Pastor Josh’s 2022 Book Recommendations

Here are 10 books I read and recommend this year.

Strange New World
by Carl R. Trueman
Trueman wrote this work as an abbreviated and accessible version of his larger work, The Rise and Triumph of the Modern Self, which is critical for Christians to understand the chaotic world of “expressive individualism” in which we live. Truman achieved his goal here and I would encourage everyone to read especially parents and young adults. He masterfully connects the historical dots the have resulted in the “social imaginary” we experience each day.
Finally Free
by Heath Lambert
Pornography is one of the great enemies of spiritual vitality in the church today. Lambert’s book provides a litany of wise counsel for helping Christians break free from its clutches. I also found that he provides helpful counsel for those looking to help shepherd others out of this addiction. I would recommend this as a top resource in this area.
The Death of Porn
by Ray Ortlund
Ortlund’s short, accessible book aims at helping fight pornography addiction in a unique way. He begins with a vision of manhood and womanhood as God intended each to function in Christ. He then attempts, to give Christians a vision not only of not giving in to sexual addiction, but positively of proactively seeking to invest oneself in fighting the pornography industry. I found his work to cause Christians to ask themselves, what does it look like not only to not be enslaved to pornography, but also to fight it like a valiant dragon slayer in a way only Ortlund can.
by Michael Lawrence
I’m embarrassed to say I just read this book after years of encouragement from other pastors. This work is extremely accessible and offers a clear explanation of what biblical conversion looks like. Additionally, Lawrence provides helpful insight as to the implications of this critical doctrine that is often overlooked.
No Shortcut to Success: a Manifesto for Modern Missions
by Matt Rhodes
Rhodes unpacks some of the underlying philosophies driving some of the more influential movements of our day. His work shows that a significant amount of missions giving and efforts misunderstand two important realities: conversion and the church. I would encourage everyone to take a look at this critical work for understanding modern missions.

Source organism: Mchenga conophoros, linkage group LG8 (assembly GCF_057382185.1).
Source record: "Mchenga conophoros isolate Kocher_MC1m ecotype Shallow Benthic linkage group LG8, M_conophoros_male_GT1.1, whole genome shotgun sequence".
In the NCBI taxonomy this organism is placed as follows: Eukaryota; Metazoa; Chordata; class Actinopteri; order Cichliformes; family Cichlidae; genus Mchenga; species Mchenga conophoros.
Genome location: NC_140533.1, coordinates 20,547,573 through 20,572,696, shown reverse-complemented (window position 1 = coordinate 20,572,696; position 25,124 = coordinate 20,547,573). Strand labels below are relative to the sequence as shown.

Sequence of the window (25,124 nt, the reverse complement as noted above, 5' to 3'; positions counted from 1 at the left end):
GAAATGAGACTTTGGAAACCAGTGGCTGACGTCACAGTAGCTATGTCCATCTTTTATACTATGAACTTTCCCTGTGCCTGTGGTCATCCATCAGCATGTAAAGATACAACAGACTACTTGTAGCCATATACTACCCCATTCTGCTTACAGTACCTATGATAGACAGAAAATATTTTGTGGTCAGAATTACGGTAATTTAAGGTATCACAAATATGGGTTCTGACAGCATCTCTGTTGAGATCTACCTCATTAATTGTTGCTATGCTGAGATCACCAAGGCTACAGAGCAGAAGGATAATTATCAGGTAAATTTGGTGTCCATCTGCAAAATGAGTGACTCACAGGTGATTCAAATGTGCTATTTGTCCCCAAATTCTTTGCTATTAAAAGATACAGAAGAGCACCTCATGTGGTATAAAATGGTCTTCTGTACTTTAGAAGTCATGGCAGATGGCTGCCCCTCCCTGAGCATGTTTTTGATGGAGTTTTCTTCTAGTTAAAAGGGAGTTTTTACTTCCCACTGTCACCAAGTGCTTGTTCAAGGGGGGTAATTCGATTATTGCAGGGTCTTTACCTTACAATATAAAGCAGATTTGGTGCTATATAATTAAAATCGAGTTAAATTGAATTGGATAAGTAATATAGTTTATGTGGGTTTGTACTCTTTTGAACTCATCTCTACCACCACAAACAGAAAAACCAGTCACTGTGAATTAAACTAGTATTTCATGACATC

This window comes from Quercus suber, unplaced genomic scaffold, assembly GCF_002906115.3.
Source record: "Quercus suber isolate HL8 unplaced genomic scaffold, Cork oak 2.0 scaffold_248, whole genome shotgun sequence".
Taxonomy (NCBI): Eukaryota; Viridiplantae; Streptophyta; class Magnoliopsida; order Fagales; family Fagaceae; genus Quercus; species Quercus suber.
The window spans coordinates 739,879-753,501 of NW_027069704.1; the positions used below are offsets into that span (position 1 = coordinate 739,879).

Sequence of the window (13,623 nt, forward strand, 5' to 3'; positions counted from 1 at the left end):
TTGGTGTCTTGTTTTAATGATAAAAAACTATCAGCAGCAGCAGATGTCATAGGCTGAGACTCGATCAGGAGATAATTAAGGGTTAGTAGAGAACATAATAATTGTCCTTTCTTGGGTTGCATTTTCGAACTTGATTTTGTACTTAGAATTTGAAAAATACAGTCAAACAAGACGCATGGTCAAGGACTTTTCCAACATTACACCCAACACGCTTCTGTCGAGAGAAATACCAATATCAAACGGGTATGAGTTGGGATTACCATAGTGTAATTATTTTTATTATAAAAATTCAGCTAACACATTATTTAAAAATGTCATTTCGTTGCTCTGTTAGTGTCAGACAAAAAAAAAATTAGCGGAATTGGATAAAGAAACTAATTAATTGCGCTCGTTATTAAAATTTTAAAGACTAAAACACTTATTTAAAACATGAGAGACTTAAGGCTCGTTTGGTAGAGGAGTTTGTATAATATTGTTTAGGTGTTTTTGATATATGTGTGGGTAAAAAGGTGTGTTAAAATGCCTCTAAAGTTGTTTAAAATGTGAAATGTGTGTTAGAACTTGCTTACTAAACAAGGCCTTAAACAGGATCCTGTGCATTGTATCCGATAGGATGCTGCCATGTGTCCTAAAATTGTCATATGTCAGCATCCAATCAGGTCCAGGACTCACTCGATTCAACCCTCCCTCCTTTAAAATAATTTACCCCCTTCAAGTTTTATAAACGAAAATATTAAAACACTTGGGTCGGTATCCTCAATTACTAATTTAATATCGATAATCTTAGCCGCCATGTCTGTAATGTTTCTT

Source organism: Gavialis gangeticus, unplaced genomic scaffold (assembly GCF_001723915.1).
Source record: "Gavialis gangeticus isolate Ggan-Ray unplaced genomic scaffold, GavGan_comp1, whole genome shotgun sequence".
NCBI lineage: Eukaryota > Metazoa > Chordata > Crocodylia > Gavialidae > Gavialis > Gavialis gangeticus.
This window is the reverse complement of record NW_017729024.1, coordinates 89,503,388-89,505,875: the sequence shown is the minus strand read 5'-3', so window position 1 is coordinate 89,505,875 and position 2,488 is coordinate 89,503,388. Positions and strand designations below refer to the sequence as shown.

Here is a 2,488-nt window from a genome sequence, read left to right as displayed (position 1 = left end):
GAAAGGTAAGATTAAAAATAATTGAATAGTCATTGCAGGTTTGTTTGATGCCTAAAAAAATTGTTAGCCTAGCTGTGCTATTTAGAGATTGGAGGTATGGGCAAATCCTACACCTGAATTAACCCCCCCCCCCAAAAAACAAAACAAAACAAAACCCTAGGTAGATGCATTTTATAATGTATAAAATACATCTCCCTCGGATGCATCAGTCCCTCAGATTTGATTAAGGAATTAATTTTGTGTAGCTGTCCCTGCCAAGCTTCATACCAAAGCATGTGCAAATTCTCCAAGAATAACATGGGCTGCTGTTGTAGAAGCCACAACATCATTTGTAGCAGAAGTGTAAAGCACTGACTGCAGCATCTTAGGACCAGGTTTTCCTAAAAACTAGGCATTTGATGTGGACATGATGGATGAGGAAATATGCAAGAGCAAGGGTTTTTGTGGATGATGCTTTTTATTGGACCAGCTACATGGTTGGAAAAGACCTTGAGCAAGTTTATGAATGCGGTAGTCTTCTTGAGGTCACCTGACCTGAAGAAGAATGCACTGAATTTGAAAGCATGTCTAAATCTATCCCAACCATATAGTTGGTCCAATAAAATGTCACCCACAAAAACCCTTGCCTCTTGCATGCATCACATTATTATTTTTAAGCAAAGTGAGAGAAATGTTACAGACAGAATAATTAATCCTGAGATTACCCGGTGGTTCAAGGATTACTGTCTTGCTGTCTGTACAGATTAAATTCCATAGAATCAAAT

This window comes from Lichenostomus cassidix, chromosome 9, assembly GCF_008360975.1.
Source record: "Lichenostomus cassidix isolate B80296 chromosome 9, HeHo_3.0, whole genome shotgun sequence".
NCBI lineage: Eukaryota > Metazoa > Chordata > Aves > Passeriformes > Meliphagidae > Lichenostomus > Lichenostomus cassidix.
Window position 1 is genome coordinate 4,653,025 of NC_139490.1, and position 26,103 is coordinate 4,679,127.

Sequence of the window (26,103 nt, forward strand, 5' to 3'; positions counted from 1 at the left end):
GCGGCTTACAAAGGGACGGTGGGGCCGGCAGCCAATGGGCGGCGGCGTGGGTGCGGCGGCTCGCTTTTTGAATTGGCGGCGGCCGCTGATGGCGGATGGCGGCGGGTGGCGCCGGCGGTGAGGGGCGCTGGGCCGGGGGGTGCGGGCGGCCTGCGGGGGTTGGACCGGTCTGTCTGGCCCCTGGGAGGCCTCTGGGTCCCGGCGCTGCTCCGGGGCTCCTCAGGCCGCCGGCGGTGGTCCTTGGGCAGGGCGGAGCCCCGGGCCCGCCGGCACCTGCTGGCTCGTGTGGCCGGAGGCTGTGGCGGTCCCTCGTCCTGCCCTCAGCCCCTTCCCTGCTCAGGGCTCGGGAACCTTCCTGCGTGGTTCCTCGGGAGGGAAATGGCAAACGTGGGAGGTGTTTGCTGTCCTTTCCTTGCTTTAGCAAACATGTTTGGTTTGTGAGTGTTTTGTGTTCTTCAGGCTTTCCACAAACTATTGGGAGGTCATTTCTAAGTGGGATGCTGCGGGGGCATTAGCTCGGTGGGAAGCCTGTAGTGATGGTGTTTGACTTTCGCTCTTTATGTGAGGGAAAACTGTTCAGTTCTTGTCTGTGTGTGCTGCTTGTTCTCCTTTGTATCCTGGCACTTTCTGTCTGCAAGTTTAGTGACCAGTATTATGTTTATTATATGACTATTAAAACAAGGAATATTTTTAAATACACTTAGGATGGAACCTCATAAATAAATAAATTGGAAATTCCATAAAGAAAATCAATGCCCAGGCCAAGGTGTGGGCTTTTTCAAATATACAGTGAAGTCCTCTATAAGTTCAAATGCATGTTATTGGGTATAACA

by John Piper
I have read much by Piper in the past and he had a profound influence on me as a younger Christian. This is one of the first books I have read by him in more recent history, but it did not disappoint. Here, he unpacks providence defining it as “the act of purposefully providing for or sustaining and governing the world” (30). Though it’s long, 751 pages, it’s also easy to read and caused me to worship afresh the God who not only sees but “sees to it.”
Retrieving Eternal Generation
by Fred Sanders and Scott Swain
Many translators have moved away from the language of “only begotten” for monogenes in verses like John 3:16 in the New Testament opting for “only” or “one of a kind.” This book gives an accessible explanation for why, while also arguing for the importance of keeping “only begotten” as language that reflects Nicene Orthodoxy and connects with the eternal generation of the Son.
Communion with God
by John Owen
Owen’s writing can be dense, but it’s worth reading and rereading for the depths explored by him. Here, he explores the unique roles each of the persons of the Trinity play in communing with God’s people.
Romans 7 and Christian Identity
by Will Timmins
I normally would not recommend a monograph like this, but Timmins work offers what I found to be a unique and critical treatment of one of the most difficult texts in all of the Bible—Romans 7. I found his arguments of the lingering effects of living in an already-not-yet reality of possessing the Spirit of God while awaiting a new body free from sin convincing.
God’s Unfaithful Wife: A Biblical Theology of Spiritual Adultery
by Ray Ortlund
Ortlund does a masterful job of unfolding how the Bible develops the theme of idolatry as adultery, while also showing why adultery is an apt metaphor for idolatry. This book is a little more academic but also profoundly helpful in understanding how to do biblical theology in a responsible way that leads to rich, practical application.